World Stamps

Inside Linn’s: A tribute to France’s Liberty and Peace series

Jun 4, 2021, 8 AM
In Philately of France in the June 21 issue of Linn’s Stamp News, Larry Rosenblum reviews the fascinating 30-year history of the Liberty and Peace series featuring the female allegory of the French Republic.

By Charles Snee

The June 21 monthly issue of Linn’s Stamp News just landed on the presses and goes in the mail to subscribers Monday, June 7. And if you subscribe to Linn’s digital edition, you’re at the head of the line with early access Saturday, June 5. While you wait for your issue to arrive in your mailbox, enjoy these three brief summaries of exclusive content available only to subscribers. 

A tribute to France’s Liberty and Peace series

Larry Rosenblum opens his Philately of France column thus: “The Liberty and Peace series, commonly known as Type Merson after its designer, Luc-Olivier Merson, represents numerous firsts for France: the first bicolor stamps, the first large stamps for everyday use, the first airmail stamps, and the first stamps to symbolize France as a peaceful republic willing to defend itself.” Also known as Type Merson, the Liberty and Peace series grew out of a desire for new stamps to replace the Peace and Commerce series. Merson and two other artists were commissioned to produce designs for a new series. As good fortune would have it, Merson was assigned the high values. “The Merson design fared the best of the three. As postage rates soared during the inflation of the mid-1920s, the high values of 1900 became everyday rates, especially for mail going overseas. All of the original denominations lasted into the 1920s with one lasting to 1931,” Rosenblum explains. There’s much more to learn about these impressive stamps, so be sure to read the entire column.

Railway letter stamps offer a fascinating ride

The recent sale of a comprehensive collection of British railway letter stamps and postal history formed by Stuart Phillips provides Great Britain Philately columnist Matthew Healey with valuable insights into the development and use of these stamps designed to combine the postage charge and railway fee. “The collection traced the development of the railway letter service from its earliest days [in the early 1890s] until it petered out around the time of World War II,” Healey writes. He goes on to explore railway letter stamps via key items in the sale of the Phillips collection, including a splendid cover franked with a 2-penny Midland Railway stamp that was sent by rail Jan. 31, 1891, one day before the official launch of railway letter service on Feb. 1, 1891. This cover is therefore an earliest-known use, or EKU, of a railway letter stamp. Another railway letter cover illustrated in the column is addressed to a Mr. A. Wilson of Manchester. Healey reveals that numerous surviving railway letter covers are addressed to Wilson. Why might this be? You will find the answer and much more in Healey’s engaging review.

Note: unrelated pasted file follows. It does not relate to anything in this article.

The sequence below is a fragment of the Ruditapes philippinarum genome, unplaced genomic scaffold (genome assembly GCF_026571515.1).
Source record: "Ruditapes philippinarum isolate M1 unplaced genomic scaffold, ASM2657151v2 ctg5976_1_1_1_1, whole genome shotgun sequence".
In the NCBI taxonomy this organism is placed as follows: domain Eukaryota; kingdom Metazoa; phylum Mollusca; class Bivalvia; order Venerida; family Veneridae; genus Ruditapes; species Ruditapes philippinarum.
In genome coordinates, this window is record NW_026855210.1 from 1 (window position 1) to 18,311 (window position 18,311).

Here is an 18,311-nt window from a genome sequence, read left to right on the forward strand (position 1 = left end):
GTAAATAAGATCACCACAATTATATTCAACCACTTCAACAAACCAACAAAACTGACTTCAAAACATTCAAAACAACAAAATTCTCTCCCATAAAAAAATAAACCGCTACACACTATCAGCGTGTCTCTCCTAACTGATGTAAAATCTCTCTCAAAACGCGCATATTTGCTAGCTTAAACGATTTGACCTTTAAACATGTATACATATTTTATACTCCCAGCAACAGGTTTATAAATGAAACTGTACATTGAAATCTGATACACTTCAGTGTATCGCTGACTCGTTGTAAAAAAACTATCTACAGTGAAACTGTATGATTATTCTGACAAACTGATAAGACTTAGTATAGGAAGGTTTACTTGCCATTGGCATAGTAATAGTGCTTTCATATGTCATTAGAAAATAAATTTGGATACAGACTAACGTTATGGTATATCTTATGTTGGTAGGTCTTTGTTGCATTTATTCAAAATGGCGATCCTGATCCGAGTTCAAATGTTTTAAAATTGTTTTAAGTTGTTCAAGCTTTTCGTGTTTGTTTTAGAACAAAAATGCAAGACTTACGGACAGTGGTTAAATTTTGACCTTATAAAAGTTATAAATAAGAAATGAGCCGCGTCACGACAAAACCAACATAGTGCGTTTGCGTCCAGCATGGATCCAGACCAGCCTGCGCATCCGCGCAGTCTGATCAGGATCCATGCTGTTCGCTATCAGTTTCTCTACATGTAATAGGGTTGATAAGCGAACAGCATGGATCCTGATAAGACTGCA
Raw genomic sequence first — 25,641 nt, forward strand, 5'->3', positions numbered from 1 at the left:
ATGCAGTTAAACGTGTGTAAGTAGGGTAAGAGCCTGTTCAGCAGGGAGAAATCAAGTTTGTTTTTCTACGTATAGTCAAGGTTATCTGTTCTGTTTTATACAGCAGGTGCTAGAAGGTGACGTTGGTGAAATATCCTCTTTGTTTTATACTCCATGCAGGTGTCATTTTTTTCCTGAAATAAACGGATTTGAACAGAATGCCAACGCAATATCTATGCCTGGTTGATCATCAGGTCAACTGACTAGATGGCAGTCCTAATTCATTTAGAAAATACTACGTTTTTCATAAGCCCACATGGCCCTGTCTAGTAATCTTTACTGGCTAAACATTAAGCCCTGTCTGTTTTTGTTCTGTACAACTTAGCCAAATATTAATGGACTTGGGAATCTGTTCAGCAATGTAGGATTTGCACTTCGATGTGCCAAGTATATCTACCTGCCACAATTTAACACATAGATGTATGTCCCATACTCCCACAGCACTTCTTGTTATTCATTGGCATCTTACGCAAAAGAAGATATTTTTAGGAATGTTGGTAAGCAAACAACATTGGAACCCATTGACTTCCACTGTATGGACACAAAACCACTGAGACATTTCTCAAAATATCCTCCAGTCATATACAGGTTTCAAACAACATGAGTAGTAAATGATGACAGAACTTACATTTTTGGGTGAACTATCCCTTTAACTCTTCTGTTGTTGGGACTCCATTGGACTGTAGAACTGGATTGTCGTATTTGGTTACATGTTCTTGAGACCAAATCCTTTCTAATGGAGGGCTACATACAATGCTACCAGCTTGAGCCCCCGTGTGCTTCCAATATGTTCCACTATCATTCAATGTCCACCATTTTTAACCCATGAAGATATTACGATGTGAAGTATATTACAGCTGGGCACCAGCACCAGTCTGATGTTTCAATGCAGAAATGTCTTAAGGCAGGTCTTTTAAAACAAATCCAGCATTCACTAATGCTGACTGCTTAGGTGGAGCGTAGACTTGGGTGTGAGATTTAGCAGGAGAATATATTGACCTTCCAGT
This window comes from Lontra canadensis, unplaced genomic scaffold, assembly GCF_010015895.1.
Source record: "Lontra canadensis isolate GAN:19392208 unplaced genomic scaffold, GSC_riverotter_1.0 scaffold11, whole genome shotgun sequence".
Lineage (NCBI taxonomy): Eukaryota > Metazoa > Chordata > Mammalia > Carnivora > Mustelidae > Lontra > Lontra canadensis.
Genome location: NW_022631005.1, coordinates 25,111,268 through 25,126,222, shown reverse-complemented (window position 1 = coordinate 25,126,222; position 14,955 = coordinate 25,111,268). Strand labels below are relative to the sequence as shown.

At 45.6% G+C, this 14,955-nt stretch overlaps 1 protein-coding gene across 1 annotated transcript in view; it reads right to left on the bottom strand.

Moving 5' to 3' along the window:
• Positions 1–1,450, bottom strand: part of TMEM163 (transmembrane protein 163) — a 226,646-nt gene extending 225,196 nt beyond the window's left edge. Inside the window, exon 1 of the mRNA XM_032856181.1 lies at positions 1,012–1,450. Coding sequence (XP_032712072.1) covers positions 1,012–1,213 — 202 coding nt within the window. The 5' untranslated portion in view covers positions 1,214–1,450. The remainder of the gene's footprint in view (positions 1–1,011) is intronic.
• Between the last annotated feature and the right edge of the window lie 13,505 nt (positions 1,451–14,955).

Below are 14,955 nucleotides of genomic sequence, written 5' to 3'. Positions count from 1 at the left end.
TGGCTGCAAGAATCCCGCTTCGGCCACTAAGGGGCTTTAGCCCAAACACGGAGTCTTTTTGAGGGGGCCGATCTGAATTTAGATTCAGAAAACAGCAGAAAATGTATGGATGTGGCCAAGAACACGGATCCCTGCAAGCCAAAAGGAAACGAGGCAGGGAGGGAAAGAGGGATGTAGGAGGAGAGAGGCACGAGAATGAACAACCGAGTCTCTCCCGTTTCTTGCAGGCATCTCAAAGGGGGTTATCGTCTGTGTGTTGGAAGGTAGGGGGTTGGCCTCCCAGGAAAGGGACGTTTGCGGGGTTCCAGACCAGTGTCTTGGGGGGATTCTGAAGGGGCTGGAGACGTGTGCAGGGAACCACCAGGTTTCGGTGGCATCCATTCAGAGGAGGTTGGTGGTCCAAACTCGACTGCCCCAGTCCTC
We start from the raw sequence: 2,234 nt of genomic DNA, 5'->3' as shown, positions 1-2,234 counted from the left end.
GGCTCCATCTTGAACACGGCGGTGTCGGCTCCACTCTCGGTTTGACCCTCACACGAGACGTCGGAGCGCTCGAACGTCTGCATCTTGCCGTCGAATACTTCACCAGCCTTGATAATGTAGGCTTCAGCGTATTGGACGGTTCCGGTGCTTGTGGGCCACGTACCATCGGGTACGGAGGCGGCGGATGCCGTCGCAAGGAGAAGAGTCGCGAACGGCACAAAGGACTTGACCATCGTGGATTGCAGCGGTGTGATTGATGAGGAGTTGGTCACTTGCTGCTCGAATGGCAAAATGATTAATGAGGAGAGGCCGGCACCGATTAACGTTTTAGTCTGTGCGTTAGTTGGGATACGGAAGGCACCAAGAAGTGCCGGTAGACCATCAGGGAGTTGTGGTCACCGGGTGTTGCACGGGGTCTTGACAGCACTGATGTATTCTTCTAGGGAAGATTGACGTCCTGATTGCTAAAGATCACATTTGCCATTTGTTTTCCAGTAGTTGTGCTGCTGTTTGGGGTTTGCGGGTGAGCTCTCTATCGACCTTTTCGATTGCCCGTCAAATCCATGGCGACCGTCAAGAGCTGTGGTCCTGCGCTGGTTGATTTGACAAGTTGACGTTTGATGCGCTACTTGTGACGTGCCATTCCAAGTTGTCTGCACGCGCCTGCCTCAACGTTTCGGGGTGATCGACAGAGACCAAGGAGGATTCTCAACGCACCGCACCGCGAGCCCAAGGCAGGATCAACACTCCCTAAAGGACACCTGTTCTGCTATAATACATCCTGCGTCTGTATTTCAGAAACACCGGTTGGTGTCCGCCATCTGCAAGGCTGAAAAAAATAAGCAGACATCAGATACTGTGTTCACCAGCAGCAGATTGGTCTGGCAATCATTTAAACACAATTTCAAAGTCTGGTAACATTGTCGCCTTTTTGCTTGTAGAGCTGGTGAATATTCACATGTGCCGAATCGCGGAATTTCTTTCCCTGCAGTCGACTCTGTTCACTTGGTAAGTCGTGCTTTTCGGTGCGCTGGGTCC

Celebrating the trio of men named Alexandre Dumas

In a captivating feature article, Clete Delvaux pays philatelic tribute to three men named Alexandre Dumas. The first, known as grandpere (grandfather) Alexandre Dumas, would go on to achieve recognition as a general in Napoleon’s army. His son, Alexandre Dumas pere (father) eventually achieved fame as the author of The Three Musketeers and The Count of Monte Cristo. Dumas pere’s son, Alexandre Dumas fils (son), became a successful playwright. His best-known work, The Lady of the Camillas, was a success that “inspired Giuseppi Verdi to set the story to music. His work became the 1853 opera La Traviata. The role of the tragic Marguerite Gautier became one of the most coveted among actresses, portrayed by Sarah Bernhardt, Eleonora Duse, Lillian Gish and others,” according to Delvaux. His column is richly illustrated with an array of colorful stamps from Haiti, France, Romania, Mozambique and Liechtenstein that celebrate the lives of this extraordinary trio. This is a read you won’t want to miss.

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